Sheila Michaels — the woman responsible for popularizing the honoric “Ms.” as a substitute for “Mrs.” or Miss” — died last month of leukemia at age 78.
As her New York Times obituary by Margalit Fox notes, Michaels didn’t invent “Ms.,” nor did she claim to. The abbreviation appeared in a Massachusetts newspaper in 1901, and was later used by stenographers and Marxists. The latter provided inspiration to Michaels: Her roommate in the early 1960s received a Marxist publication addressed to “Ms. Mari Hamilton.”
Michaels liked the idea of an honorific for women that did not reflect marital status. She mentioned it during a radio appearance around 1969. The Times obituary says:
“Not long afterward, when Gloria Steinem was casting about for a name for the progressive women’s magazine she was helping to found, she was alerted to Ms. Michaels’s broadcast.
The magazine, titled Ms., made its debut in late 1971 as an insert in New York magazine; the first stand-alone issue appeared the next year.”
All very interesting, but this is the part of the obituary that made the biggest impression on me.
That reminds me of … life in general. How often do people tell us that something isn’t important enough to pursue? That their priorities are the only priorities? Whenever I’m trying to do something different, if I’m not being told that it’s impossible, I’m being told that it’s unimportant. Fuck that! I say only history has a chance of showing what’s important (and even that isn’t guaranteed). As the Times points out, “Ms.” is now used all over the English-speaking world. The newspaper also acknowledges that it didn’t accept “Ms.” until 1986, when I was in college. I had already preferred “Ms.,” but the Times was the paper of record then, and its refusal to use the honorific up till that point did make it seem illegitimate to be identified by anything except your relationship to a man. When the Times got with the times, that meant a lot to me. As the Times obituary says:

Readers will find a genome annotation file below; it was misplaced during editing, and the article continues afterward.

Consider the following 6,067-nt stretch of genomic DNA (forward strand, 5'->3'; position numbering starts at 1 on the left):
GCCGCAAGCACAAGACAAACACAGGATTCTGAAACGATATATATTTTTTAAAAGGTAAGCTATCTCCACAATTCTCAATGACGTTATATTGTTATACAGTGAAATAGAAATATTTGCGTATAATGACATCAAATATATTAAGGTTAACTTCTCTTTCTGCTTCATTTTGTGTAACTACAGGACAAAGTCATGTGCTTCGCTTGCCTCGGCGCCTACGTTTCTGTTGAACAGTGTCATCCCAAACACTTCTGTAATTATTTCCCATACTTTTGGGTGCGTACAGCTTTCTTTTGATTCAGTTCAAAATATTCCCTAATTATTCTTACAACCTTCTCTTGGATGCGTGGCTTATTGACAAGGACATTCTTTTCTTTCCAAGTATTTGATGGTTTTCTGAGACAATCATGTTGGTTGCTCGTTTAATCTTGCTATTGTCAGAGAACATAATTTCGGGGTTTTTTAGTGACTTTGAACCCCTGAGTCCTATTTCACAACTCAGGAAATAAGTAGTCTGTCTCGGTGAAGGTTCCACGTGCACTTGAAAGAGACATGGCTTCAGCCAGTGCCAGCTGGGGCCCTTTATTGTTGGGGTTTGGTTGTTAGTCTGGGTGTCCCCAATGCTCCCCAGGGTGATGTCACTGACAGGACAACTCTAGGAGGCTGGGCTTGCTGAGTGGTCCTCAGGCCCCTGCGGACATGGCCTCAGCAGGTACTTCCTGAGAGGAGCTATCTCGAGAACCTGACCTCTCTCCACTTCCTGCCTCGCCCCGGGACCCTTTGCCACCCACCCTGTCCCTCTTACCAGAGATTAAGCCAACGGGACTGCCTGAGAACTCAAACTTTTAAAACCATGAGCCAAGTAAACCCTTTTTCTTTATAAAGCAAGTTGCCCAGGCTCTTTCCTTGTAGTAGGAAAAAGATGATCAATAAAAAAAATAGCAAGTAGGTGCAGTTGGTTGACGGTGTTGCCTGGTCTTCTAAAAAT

“Ms. Michaels leaves a legacy both minute and momentous: two consonants and a small dot — three characters that forever changed English discourse.”
I say her real legacy is the knowledge that we can successfully pursue the goals that are important to us, regardless of the naysayers. Thank you for that, Ms. Michaels!
By the way, you may have noticed that I don’t use the New York Times style of honorifics on this blog at all. I have always preferred other news organizations’ way of referring to people by their last names only upon second reference. That way you avoid writing things like Mr. Bundy, Mr. Manson, and Mr. Dahmer (referring to murderers Ted, Charles, and Jeffrey, respectively). I don’t like to refer to evil people so politely. But if you’re sending a letter to me, rest assured that “Ms.” is the way to go. To borrow the iconic words of Janet Jackson:
“No, my first name ain’t baby
It’s Wendy… Ms. Brandes if you’re nasty”